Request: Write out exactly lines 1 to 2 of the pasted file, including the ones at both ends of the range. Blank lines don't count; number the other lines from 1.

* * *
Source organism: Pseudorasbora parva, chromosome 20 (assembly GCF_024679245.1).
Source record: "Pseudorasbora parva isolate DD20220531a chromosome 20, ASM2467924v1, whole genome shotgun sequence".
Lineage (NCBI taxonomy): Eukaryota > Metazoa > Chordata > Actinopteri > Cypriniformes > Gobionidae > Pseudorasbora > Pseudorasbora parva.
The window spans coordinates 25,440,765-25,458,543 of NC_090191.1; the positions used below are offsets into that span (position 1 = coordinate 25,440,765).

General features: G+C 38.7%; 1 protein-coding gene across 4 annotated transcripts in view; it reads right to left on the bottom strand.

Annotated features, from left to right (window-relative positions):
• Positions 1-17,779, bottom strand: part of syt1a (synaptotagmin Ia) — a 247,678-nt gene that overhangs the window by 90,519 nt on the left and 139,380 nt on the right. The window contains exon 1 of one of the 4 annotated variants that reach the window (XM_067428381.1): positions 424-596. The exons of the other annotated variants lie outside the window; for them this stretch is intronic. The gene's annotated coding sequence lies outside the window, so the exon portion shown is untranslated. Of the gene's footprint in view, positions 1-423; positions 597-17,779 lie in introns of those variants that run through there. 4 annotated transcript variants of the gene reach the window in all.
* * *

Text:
Source organism: Pseudorasbora parva, chromosome 20 (assembly GCF_024679245.1).
Source record: "Pseudorasbora parva isolate DD20220531a chromosome 20, ASM2467924v1, whole genome shotgun sequence".